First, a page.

“OS//OS is a two-day gathering of bright minds and communities from open technology, open government, open business and open education.”
Recently I was invited to attend OS//OS, New Zealand’s Open Source Open Society Conference in Wellington.
The invitation was from my friend, Kelly, who I had met at Kiwicon and KiwiFoo camp. She was volunteering and helping run a DiversiTEA afternoon tea where discussions around projects, how do we get more people interested in and involved in Open Source, how can we lower the barrier to entry to Open Source, identifying other skill sets that would benefit from and in general, diversity – who is missing from here and how can we make things more accessible.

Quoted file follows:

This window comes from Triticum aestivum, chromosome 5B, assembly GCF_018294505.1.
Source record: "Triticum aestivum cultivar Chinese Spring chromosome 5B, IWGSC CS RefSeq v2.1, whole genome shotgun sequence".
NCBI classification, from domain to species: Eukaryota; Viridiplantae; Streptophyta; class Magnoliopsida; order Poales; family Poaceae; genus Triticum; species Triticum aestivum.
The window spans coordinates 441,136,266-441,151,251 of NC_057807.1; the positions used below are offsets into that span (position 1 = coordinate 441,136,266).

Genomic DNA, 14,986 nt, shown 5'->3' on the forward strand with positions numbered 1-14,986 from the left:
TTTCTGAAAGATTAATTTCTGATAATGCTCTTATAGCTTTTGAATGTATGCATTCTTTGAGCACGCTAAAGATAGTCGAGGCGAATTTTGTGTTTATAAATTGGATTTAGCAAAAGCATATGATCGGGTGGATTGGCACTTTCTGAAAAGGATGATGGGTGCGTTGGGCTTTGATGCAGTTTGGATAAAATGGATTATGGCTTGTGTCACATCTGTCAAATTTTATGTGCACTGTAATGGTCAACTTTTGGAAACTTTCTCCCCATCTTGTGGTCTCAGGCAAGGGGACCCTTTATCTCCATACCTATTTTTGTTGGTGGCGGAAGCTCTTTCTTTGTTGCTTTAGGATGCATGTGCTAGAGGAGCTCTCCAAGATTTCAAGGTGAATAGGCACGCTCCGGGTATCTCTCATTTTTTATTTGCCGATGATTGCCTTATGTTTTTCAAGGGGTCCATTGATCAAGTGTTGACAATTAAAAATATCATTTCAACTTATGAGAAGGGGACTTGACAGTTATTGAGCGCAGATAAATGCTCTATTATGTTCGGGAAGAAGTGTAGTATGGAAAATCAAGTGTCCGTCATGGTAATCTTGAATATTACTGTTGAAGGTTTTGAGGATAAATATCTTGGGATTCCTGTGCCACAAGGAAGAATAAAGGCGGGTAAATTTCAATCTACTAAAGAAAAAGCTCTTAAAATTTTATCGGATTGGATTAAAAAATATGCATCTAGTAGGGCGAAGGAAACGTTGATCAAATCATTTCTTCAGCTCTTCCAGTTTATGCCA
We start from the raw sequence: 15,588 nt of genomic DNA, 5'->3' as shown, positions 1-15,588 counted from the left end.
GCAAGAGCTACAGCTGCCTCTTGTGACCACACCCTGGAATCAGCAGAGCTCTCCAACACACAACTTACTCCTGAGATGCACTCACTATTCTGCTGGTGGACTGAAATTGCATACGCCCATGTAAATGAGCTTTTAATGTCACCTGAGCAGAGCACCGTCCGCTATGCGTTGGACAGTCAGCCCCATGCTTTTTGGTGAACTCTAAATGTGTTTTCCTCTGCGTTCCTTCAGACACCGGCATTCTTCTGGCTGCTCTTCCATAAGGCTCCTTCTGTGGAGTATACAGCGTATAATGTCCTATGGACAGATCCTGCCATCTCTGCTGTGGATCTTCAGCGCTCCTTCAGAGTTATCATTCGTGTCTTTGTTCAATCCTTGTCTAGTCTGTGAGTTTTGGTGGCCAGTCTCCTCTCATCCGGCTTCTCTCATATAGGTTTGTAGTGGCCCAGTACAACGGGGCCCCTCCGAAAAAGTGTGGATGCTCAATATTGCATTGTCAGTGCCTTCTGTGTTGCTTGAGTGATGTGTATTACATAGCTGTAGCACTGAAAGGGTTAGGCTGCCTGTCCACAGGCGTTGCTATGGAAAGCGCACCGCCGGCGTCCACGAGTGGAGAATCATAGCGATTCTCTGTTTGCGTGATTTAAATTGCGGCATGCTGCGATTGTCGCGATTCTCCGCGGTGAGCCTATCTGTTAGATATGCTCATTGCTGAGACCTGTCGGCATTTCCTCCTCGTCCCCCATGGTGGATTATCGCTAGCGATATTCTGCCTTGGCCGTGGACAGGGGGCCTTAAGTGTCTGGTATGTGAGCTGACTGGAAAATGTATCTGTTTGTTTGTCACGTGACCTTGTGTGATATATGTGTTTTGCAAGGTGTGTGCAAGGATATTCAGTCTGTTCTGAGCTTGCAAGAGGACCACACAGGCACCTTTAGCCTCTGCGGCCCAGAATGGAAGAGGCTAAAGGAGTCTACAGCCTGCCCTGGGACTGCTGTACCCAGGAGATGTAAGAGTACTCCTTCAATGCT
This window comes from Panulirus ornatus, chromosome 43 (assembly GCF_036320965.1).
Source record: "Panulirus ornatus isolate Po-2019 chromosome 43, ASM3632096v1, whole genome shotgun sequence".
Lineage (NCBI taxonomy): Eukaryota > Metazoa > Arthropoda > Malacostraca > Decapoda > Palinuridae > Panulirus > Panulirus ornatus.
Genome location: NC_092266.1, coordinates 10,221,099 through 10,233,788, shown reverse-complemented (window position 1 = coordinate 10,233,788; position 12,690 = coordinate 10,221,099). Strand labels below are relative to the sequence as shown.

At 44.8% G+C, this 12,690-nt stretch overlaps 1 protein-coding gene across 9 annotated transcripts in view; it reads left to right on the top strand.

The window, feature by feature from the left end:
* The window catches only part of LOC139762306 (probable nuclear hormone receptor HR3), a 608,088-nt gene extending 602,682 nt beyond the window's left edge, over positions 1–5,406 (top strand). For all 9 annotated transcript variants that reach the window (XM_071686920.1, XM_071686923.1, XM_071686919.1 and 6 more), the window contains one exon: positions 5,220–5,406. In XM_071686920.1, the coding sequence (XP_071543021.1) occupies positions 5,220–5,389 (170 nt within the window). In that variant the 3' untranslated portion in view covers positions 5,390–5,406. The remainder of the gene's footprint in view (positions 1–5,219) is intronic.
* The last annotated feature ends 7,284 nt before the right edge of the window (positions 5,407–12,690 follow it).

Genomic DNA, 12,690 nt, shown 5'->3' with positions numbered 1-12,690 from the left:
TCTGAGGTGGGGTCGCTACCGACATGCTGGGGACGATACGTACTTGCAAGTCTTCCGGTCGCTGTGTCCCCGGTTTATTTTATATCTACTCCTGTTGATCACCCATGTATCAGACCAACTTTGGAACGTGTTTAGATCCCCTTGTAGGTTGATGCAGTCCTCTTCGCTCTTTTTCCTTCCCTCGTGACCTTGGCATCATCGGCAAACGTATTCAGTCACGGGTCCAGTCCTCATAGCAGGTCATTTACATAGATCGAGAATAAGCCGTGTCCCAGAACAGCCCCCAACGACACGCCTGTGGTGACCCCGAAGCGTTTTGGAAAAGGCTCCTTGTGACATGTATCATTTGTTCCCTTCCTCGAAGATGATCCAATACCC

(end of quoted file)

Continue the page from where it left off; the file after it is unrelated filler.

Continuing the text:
Github (a key sponsor), were offering some free tickets to people that are doing cool open things (not just open source, but open education, hardware, government) and who are also under represented in tech (Women, Māori, Pasifika).
With previous experience working with databases and applications for sectors within the New Zealand (NZ) Government, I was keen to get involved.
During registration, I was asked two questions:
What is your main question about “Open” and “Open Source”? *
Making information and code “open” or “open source” is good for the fact that it means we’re sharing knowledge. People need to understand that “your code will outlive you”.
My main question would be around, what are some of the restrictions that are holding people back from making more of their code or data open? Are they concerned about security risks or information privacy? And how do we help mitigate some of these risks and concerns to help share more with the wider community.